U.S. Embassy Kabul Construction Cost: From $625.4M to $792.9M, and Going Up, Up and Away

Posted: 12:55 am EDT
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The Government Accountability Office (GAO) recently released its report on Embassy Kabul Construction. Below is a a quick summary:

Since re-opening in 2002, the U.S. embassy in Kabul, Afghanistan, has experienced a dramatic increase in staffing, followed by a gradual drawdown. State has invested or plans to invest a total of $2.17 billion in U.S. facilities to address current and projected space needs. State awarded two contracts in 2009 and 2010 to construct additional on-compound housing and office facilities. State partially terminated one contract for the convenience of the U.S. government, and expanded the construction requirements of the second, affecting cost and schedule.

Schedule and cost: The Embassy Kabul project was originally scheduled for completion last summer but is now projected to be completed in fall of 2017. The cost has also increased from $625.4 million to $792.9 million.

Where two is better than one: Instead of building one temporary vehicle maintenance facility, the State Department ended up  funding two new, temporary vehicle maintenance facilities—one at Camp Sullivan (built by OBO) and one at Qasemi Lot (to be built by DS). Apparently, post officials reported that there are security concerns with using the Sullivan vehicle maintenance facility. And if that’s the case, one wonders why OBO did not scrub the other one, hey?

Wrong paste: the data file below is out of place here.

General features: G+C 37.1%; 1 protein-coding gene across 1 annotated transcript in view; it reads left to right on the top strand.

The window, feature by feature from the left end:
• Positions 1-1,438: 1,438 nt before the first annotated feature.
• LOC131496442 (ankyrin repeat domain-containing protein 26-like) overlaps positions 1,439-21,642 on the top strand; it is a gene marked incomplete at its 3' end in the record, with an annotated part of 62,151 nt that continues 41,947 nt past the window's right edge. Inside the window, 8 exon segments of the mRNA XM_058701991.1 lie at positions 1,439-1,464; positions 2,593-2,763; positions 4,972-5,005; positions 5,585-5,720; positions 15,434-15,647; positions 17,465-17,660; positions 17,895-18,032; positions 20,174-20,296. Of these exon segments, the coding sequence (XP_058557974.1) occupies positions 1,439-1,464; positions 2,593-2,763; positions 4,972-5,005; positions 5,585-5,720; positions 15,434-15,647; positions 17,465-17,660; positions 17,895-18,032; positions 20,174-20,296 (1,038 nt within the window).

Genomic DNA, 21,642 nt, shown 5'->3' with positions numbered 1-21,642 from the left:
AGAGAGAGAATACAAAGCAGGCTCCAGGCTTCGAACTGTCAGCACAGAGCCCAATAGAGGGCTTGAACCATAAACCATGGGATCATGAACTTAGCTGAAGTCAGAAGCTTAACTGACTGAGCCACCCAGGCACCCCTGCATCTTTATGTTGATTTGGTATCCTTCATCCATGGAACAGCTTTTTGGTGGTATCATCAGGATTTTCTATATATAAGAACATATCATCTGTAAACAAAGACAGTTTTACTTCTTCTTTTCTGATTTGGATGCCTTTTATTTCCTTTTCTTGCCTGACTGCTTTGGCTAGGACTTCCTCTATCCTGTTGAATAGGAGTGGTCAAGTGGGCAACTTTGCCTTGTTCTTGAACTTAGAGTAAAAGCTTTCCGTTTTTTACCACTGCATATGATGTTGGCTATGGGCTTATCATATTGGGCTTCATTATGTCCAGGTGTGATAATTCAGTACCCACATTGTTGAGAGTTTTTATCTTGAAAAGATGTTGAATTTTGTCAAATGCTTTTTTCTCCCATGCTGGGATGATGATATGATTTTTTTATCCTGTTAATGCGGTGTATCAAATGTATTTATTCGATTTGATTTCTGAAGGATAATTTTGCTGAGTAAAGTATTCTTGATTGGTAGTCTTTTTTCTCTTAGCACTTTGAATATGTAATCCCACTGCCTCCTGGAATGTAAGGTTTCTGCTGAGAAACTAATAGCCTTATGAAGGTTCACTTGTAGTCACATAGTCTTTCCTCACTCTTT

Which five overseas posts have hardened trailers? According to DS officials, hardened trailers could be required as part of State’s containerized housing and office unit task orders. State reported to the GAO that the hardened trailer specification has been applied to temporary facilities at five overseas posts.

Temporary facilities: As of February 2015, temporary facilities on the embassy compound provided nearly 1,100 desks and 760 beds.

Permanent facilities: Once the current construction is completed, the Kabul embassy’s permanent facilities—both older and newly constructed office and apartment buildings—will contain 1,487 desks and 819 beds. Those totals do not include the desks or beds in temporary offices and housing facilities.

The never ending story: State planning documents, as well as post and OBO officials, identify a continued need for some of the temporary facilities following completion of the permanent facilities in 2017. That would be 875 temporary desks and 472 to 640 temporary beds.  The GAO notes that even with the permanent construction completion “temporary housing will continue to provide between 37 and 44 percent of the available beds on-compound” at Embassy Kabul.

Image via gao.gov

Image via gao.gov

What the GAO found: